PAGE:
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Food as fuel: cognitive reframing (and a promo code)

One of the biggest challenges to losing weight can be tied to how we think about food. When starting a diet, first first thing we normally do is tell ourselves that we can’t have this or that. No more cookies, ice cream, French fries, soda, etc. What this does is put a negative connotation in our brains about these foods as if they are bad. If any of you were ever teenagers, you know that feeling when your parents told you you couldn’t do something, it just made you want to do it more. Or the example of “don’t think about penguins” and the first thing that pops into your head is an image of a penguin. Yeah, the same goes for food. When you tell yourself that you can’t have something it makes it that much harder for you to resist. Why do that to yourself? That is where cognitive reframing a “diet” or foods come in to play. First, let’s define reframe. re∙frame verb

  1. frame or express (words or a concept or plan) differently.

(Google dictionary) Second, defining cognitive reframing. Cognitive reframing Cognitive reframing is a psychological technique that consists of identifying and then changing the way situations, experiences, events, ideas, and/or emotions are viewed. Cognitive reframing is the process by which such situations or thoughts are challenged and then changed. (Wikipedia) In our case the the idea of dieting is what needs to be reframed. We typically think restriction, but what we really need to think is fueling. Food is essentially your bodies energy source to do bodily functions to stay alive. Food is necessary, but eating a sleeve of Oreos is not. (Share on Twitter) So here is my suggestion: Think of meals/snacks as either fuel or recovery. Don’t think about the individual food stuffs themselves rather think about timing of nutrient intake. (Share on Twitter)

Photo cred Fuel: Think: What does my body need to get the most out of my next workout? Recovery: Think: What does my body need right now to heal itself from the stress I just put on it? Every time you feel like opening the refrigerator think to yourself: Does my body need fuel? Is it trying to recover? If the answer is yes to either of these questions, then go ahead and open that damn fridge like there is no tomorrow. But only if the answer is yes. And don’t lie to yourself—because you would only be cheating yourself. Personal story: I really love Long Johns (white frosting, no sprinkles 😇) so I ask myself:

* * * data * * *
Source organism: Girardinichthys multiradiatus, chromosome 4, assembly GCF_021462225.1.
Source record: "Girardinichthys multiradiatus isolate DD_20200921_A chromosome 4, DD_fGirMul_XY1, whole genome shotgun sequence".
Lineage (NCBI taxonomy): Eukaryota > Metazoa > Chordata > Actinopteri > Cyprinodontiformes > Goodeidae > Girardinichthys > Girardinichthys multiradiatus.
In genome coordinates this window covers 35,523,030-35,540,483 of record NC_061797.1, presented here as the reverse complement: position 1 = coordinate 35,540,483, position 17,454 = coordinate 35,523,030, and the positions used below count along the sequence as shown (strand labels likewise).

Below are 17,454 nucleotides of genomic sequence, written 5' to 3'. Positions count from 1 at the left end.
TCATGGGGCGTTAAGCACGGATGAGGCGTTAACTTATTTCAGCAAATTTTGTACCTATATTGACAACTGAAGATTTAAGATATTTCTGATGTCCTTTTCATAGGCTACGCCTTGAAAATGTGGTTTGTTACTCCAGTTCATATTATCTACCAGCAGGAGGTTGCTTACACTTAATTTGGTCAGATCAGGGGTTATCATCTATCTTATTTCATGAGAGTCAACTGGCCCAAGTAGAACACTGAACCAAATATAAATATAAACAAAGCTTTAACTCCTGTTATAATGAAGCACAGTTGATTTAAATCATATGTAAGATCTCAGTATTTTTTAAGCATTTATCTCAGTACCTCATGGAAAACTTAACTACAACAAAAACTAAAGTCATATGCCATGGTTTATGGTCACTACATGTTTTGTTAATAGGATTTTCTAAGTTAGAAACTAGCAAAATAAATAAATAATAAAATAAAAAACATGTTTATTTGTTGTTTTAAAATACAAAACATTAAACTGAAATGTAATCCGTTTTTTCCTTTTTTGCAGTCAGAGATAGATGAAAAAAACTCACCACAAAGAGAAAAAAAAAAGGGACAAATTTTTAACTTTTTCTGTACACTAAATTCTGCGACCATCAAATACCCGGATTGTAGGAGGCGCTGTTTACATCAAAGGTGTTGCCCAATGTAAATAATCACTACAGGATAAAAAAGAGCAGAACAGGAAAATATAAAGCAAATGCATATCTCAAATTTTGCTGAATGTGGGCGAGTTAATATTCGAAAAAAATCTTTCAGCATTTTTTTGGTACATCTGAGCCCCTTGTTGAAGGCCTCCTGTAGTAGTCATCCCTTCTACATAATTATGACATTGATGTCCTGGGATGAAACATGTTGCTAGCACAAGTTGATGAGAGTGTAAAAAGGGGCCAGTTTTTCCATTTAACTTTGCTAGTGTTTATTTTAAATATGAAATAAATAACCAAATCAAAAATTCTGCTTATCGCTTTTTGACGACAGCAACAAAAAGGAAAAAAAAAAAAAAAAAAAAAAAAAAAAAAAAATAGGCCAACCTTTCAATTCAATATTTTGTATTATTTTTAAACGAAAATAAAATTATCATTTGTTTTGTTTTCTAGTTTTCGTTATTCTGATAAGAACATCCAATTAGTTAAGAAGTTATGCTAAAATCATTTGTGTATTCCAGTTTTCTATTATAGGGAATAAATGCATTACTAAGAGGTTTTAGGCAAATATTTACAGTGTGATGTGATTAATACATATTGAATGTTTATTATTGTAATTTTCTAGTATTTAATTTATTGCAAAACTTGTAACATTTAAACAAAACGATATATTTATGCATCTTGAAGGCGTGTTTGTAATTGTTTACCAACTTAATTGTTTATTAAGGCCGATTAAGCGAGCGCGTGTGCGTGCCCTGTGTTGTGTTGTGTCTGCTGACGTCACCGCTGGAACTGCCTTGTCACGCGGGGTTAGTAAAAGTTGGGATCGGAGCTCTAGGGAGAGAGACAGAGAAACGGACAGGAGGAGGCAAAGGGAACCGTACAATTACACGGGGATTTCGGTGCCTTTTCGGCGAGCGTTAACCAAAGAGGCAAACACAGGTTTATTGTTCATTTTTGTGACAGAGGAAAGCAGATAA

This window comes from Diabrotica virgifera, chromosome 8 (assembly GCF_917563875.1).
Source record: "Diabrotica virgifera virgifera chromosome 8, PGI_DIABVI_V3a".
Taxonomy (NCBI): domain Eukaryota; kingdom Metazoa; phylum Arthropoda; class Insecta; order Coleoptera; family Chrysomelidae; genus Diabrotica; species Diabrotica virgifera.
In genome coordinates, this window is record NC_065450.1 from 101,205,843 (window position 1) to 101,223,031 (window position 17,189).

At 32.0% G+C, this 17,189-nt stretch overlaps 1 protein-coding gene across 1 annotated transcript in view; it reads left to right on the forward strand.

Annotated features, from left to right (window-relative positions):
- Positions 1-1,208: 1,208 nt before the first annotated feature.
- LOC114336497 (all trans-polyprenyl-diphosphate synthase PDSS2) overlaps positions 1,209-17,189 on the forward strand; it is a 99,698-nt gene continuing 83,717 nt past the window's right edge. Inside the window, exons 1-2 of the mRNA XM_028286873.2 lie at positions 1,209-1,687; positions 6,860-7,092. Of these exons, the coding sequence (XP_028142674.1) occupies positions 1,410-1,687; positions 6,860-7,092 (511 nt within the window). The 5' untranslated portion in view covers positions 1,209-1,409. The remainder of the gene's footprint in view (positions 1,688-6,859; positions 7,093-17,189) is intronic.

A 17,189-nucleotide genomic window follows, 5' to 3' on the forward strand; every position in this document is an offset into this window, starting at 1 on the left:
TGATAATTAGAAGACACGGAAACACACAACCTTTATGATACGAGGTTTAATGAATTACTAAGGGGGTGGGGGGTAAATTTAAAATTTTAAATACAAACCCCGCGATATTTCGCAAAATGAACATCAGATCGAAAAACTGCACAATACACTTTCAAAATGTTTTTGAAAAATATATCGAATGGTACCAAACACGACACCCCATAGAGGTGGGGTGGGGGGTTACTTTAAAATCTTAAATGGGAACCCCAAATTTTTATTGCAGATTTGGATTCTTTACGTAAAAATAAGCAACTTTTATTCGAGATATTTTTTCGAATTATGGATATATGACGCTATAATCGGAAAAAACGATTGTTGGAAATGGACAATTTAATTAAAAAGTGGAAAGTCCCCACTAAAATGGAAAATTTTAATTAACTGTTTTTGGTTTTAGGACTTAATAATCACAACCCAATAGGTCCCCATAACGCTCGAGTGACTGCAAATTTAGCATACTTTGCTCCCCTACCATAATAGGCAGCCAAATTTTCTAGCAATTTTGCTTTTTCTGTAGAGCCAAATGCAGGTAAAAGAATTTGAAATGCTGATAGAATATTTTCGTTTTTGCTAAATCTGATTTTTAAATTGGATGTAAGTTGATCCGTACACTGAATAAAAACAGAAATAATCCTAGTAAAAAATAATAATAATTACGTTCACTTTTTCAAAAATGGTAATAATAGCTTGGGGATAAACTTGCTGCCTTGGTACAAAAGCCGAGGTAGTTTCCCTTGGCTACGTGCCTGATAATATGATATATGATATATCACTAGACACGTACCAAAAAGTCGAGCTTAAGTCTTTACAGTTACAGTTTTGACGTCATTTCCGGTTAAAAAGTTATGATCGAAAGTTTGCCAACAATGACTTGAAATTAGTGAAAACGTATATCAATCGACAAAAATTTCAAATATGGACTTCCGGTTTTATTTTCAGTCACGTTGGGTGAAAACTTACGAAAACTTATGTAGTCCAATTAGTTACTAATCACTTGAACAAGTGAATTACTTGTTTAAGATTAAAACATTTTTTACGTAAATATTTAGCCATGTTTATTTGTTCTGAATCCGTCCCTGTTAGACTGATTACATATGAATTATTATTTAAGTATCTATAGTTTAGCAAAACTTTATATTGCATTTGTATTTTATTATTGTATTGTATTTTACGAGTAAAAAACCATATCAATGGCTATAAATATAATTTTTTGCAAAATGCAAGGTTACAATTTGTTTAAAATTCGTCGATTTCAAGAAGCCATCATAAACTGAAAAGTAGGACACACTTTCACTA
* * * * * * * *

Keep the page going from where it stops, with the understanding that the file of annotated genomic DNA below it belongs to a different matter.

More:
1. On a physiological level, what is the benefit of eating this?

  2. Will this food help or detract me from reaching my goal?

  3. Is this truly fuel or recovery?

Being honest with myself, I walk away from the donut. This thought process takes time to train yourself to do, but the more your do it the quicker you can either make the decision to walk away or to eat it. Now, that you have know how to think about food. The next question is what is the food to be eating for fuel and for recovery. I’m glad you asked. I’m going to go over the basics now but a great resource on how to know what and how much to eat is the Nutrition 101 Ebook I released last week. It walks you through how to determine your fueling needs specifically for your gender, weight and goals. So check out Nutrition 101 for a more in depth coverage. As my appreciation for you reading the blog, I have created a promo code that gives you 30% off. Nutrition 101 Ebook Use the promo code BLOG30 to save 30% off the listed price.

But here is a brief of food basics: The basics: Protein, carbohydrates, fats. A typical diet should consist of: 30% Protein 45% Carbs 25% Fat This balance of the three is ideal (unless you are epileptic, then little to no carb is good, but most people aren’t epileptic so that means eat carbs.) (Share on Twitter) Carbohydrate is a fancy word for sugar and it is basically in EVERYTHING you eat. There are simple carbs and complex carbs. Simple carbs are fast to be broken down by your body while complex carbs are slower digesting. Simple carbs are things like cereal, bread, bagels, chips, pretzels, candy, soda, juice, alcohol.. basically anything processed. Complex carbs are the unprocessed variants from fruits and vegetables (yes, vegetables have carbs— this is actually where the majority of the carbs in your diet should come from.) I will leave the protein and fat overview for a different email… Do check out Nutrition 101 Ebook, follow the steps and it’ll help you transform. Promo code: BLOG30 - Stay consistent. Trust the process. #keepshowingup Sarah ^ don't hesitate to shoot me an email! Coaching Custom Training Plans Supplements

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